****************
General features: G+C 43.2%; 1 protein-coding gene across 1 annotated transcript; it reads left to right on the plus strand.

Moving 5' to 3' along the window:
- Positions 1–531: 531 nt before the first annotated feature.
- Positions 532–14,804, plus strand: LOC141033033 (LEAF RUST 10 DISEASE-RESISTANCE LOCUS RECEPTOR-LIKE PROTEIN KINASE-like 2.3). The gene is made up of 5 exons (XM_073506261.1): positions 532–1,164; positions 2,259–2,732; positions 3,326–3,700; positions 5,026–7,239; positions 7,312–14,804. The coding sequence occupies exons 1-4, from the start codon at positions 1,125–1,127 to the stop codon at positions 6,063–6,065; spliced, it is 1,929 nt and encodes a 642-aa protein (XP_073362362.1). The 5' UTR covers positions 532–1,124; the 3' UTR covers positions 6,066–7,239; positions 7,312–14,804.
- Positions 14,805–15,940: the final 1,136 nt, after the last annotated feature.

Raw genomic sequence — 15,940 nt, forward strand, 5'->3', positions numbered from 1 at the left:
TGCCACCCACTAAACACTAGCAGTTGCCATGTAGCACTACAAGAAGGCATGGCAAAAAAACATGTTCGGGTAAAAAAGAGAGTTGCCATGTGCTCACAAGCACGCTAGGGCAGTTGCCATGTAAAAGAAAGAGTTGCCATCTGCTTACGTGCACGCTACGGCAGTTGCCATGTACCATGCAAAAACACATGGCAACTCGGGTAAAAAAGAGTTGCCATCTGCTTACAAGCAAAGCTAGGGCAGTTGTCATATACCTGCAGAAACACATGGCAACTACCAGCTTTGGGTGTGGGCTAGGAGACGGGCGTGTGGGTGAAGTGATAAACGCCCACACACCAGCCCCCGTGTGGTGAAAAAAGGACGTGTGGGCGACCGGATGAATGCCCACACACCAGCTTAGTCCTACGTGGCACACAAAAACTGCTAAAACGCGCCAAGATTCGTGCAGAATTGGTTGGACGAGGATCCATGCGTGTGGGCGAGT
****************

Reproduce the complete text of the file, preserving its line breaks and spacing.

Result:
General features: G+C 43.2%; 1 protein-coding gene across 1 annotated transcript; it reads left to right on the plus strand.

Moving 5' to 3' along the window:
- Positions 1–531: 531 nt before the first annotated feature.
- Positions 532–14,804, plus strand: LOC141033033 (LEAF RUST 10 DISEASE-RESISTANCE LOCUS RECEPTOR-LIKE PROTEIN KINASE-like 2.3). The gene is made up of 5 exons (XM_073506261.1): positions 532–1,164; positions 2,259–2,732; positions 3,326–3,700; positions 5,026–7,239; positions 7,312–14,804. The coding sequence occupies exons 1-4, from the start codon at positions 1,125–1,127 to the stop codon at positions 6,063–6,065; spliced, it is 1,929 nt and encodes a 642-aa protein (XP_073362362.1). The 5' UTR covers positions 532–1,124; the 3' UTR covers positions 6,066–7,239; positions 7,312–14,804.
- Positions 14,805–15,940: the final 1,136 nt, after the last annotated feature.

Raw genomic sequence — 15,940 nt, forward strand, 5'->3', positions numbered from 1 at the left:
TGCCACCCACTAAACACTAGCAGTTGCCATGTAGCACTACAAGAAGGCATGGCAAAAAAACATGTTCGGGTAAAAAAGAGAGTTGCCATGTGCTCACAAGCACGCTAGGGCAGTTGCCATGTAAAAGAAAGAGTTGCCATCTGCTTACGTGCACGCTACGGCAGTTGCCATGTACCATGCAAAAACACATGGCAACTCGGGTAAAAAAGAGTTGCCATCTGCTTACAAGCAAAGCTAGGGCAGTTGTCATATACCTGCAGAAACACATGGCAACTACCAGCTTTGGGTGTGGGCTAGGAGACGGGCGTGTGGGTGAAGTGATAAACGCCCACACACCAGCCCCCGTGTGGTGAAAAAAGGACGTGTGGGCGACCGGATGAATGCCCACACACCAGCTTAGTCCTACGTGGCACACAAAAACTGCTAAAACGCGCCAAGATTCGTGCAGAATTGGTTGGACGAGGATCCATGCGTGTGGGCGAGT